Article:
‘Help your child get used to chunking: breaking revision tasks down into small, manageable parts that he can focus on one at a time,’ says Juliette.
Look at past papers
Doing practice papers is the best form of exam prep. ‘As well as familiarising your child with the format, it helps them to memorise the information through repeated practice,’ says James. ‘Don’t worry about doing them under exam conditions, especially at first: do them open book, with no time limit, and ask people for help if you need it: this helps build confidence.’
Use visual aids
Filing cards, highlighters, mind-mapping, sticky notes around the house... Encourage your child to use visual aids to help the information stick in their mind.
‘Anxiety is one of the biggest barriers to performing well in tests, so help your child by talking about how they are feeling,’ says Juliette.
Study skill 4: research skills
Don’t just go online
The internet is a great information source, but encourage your child to be resourceful by also using books (at home and in the library), encyclopaedias, surveys and interviews of friends and family members and visits to museums and other relevant places in their research. (Look through our list of best reference books for children if your'd like to invest in some tools for use at home.)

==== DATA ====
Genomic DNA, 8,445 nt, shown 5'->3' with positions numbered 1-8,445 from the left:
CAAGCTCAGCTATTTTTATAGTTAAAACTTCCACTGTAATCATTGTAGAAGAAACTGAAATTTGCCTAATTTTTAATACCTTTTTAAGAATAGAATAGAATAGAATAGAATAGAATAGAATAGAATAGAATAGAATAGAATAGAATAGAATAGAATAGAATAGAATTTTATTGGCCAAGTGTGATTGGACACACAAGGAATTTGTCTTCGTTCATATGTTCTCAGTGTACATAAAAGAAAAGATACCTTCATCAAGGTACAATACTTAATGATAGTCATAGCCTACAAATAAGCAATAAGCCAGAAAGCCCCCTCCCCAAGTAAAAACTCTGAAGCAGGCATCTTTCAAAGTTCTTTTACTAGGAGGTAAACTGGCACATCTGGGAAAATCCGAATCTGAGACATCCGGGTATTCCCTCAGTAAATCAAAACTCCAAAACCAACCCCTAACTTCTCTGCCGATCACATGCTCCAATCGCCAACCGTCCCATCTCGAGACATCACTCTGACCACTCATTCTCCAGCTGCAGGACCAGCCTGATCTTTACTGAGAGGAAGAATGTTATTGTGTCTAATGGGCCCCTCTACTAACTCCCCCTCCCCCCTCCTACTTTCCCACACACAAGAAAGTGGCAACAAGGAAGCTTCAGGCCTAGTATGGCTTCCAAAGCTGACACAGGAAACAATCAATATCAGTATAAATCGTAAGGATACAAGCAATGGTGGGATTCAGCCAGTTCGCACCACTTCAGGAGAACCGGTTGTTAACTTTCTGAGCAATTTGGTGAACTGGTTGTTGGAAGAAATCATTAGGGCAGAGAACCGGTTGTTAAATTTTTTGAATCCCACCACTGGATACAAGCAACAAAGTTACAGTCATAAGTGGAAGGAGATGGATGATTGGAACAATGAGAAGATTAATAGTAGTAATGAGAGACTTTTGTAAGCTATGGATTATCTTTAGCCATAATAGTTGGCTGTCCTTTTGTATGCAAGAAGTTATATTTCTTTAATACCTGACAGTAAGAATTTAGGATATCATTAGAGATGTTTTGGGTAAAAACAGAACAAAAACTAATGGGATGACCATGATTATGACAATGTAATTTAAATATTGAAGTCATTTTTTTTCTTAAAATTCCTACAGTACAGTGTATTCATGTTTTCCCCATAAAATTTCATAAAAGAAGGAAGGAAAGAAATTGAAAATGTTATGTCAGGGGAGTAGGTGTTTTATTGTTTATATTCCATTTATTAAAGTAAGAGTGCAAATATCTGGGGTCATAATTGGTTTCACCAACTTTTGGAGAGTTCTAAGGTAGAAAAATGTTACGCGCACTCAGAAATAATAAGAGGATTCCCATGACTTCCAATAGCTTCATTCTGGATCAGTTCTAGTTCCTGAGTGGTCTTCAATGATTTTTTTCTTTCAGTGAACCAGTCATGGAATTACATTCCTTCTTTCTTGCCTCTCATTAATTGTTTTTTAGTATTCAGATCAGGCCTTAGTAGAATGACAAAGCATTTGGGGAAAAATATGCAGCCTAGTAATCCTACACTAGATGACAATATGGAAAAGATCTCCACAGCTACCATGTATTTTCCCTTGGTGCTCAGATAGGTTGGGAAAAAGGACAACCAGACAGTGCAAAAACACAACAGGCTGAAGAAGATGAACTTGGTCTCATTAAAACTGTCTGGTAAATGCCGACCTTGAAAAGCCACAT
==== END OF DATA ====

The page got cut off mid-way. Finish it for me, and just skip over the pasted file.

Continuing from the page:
Look for multiple sources
‘Help your child evaluate information to check if it’s accurate, for example by looking at multiple sources to see if they’re consistent,’ says Juliette.
Find the counterargument
‘A vastly underestimated research skill is to find your information, and then look for sources that offer the counterargument; this helps your child to present balanced, in-depth information,’ says James.
Study skill 5: time management
Think task, not time
‘It’s easy for children to spend a long time appearing to work but actually doing very little,’ James explains. ‘Encourage your child to set himself a task and finish it, rather than measuring success by how long they're at their desk.’
Draw up a timetable
‘Get your child to timetable not just homework time, but also clubs and activities, mealtimes, and time to watch TV, play on the computer or read,’ James suggests. ‘This helps ensure they make time for everything they need to do.’
Don’t put it off
Encourage your child to do their homework as soon as they get home. ‘This incentivises them to be productive, because once it’s finished they can relax,’ James explains.
Make learning part of life ‘As well as setting aside times for work, try to embed learning into everyday life,’ suggests Juliette. ‘Talking about a project and asking questions in the car or over dinner could be the best learning experience of the day.’
Advice about studying in KS3 and KS4
Find more information about essay writing, exam revision, studying for A-Levels, choosing a university, writing a personal statement, completing a UCAS form and exploring alternative routes into higher education such as apprenticeships on the Mark Your Mark website from Middlesex University.
The most effective studying and revision strategies are also highlighted in this video for older learners: